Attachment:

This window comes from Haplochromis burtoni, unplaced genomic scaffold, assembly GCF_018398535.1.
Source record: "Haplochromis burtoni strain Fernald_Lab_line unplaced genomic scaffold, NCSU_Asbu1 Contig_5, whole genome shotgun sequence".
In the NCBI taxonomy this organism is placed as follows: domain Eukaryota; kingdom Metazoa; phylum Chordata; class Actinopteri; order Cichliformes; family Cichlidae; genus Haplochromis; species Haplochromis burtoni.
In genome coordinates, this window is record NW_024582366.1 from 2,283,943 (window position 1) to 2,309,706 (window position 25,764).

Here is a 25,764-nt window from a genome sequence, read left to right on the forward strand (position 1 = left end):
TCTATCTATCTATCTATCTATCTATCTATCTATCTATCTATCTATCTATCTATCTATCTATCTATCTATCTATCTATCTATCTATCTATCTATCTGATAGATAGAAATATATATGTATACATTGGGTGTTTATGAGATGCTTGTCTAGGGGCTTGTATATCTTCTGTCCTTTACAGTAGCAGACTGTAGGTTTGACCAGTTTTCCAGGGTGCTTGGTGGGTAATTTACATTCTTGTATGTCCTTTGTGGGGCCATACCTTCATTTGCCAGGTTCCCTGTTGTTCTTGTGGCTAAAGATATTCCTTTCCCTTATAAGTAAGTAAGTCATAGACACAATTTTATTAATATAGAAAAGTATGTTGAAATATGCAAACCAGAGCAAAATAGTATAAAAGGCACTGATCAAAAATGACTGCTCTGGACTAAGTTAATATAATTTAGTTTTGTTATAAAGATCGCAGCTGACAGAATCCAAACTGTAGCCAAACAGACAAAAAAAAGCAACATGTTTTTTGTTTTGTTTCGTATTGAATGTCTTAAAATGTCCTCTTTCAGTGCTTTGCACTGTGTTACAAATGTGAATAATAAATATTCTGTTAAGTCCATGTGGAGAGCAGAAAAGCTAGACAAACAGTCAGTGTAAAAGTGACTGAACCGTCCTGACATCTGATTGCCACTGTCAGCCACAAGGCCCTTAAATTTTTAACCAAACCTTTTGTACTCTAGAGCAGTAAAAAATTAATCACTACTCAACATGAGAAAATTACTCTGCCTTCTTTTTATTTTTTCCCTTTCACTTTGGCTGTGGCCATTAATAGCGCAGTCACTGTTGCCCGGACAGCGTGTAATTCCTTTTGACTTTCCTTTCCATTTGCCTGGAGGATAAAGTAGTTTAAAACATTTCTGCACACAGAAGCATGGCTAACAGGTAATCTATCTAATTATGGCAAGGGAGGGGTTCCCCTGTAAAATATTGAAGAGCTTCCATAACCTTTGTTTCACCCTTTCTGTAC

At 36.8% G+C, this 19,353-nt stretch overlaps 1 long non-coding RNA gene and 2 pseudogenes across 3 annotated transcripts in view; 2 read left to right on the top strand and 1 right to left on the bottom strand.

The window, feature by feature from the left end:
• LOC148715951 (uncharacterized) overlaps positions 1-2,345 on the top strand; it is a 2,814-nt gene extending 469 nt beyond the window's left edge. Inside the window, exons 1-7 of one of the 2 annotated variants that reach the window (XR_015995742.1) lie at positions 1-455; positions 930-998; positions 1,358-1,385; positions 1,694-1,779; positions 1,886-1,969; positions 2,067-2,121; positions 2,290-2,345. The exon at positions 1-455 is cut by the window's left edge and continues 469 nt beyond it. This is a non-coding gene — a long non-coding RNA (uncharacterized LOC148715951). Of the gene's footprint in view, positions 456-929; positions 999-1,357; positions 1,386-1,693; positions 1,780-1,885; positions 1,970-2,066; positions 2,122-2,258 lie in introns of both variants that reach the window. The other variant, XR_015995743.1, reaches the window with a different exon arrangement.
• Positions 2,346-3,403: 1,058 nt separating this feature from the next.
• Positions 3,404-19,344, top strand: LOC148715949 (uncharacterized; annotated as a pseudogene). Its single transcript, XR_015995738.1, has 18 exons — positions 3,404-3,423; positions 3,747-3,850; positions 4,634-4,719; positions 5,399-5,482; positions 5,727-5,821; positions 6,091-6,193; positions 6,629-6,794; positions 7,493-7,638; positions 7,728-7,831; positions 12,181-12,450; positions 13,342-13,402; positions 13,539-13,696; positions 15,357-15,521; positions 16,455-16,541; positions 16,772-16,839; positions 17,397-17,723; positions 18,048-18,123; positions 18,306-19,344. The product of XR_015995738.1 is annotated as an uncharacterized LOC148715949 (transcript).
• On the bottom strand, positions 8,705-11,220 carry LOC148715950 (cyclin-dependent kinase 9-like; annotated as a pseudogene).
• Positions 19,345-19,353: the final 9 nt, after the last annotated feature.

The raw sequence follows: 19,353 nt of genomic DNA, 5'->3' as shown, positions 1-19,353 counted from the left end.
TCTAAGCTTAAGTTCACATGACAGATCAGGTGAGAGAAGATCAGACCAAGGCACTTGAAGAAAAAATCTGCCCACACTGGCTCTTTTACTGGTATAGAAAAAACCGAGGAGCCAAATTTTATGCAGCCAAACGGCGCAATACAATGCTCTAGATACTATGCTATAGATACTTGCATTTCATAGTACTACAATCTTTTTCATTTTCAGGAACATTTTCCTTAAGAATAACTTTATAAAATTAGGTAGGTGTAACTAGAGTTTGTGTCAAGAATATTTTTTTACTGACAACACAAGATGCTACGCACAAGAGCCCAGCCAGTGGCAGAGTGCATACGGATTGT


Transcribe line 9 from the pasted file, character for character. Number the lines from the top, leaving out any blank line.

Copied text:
• LOC148715951 (uncharacterized) overlaps positions 1-2,345 on the top strand; it is a 2,814-nt gene extending 469 nt beyond the window's left edge. Inside the window, exons 1-7 of one of the 2 annotated variants that reach the window (XR_015995742.1) lie at positions 1-455; positions 930-998; positions 1,358-1,385; positions 1,694-1,779; positions 1,886-1,969; positions 2,067-2,121; positions 2,290-2,345. The exon at positions 1-455 is cut by the window's left edge and continues 469 nt beyond it. This is a non-coding gene — a long non-coding RNA (uncharacterized LOC148715951). Of the gene's footprint in view, positions 456-929; positions 999-1,357; positions 1,386-1,693; positions 1,780-1,885; positions 1,970-2,066; positions 2,122-2,258 lie in introns of both variants that reach the window. The other variant, XR_015995743.1, reaches the window with a different exon arrangement.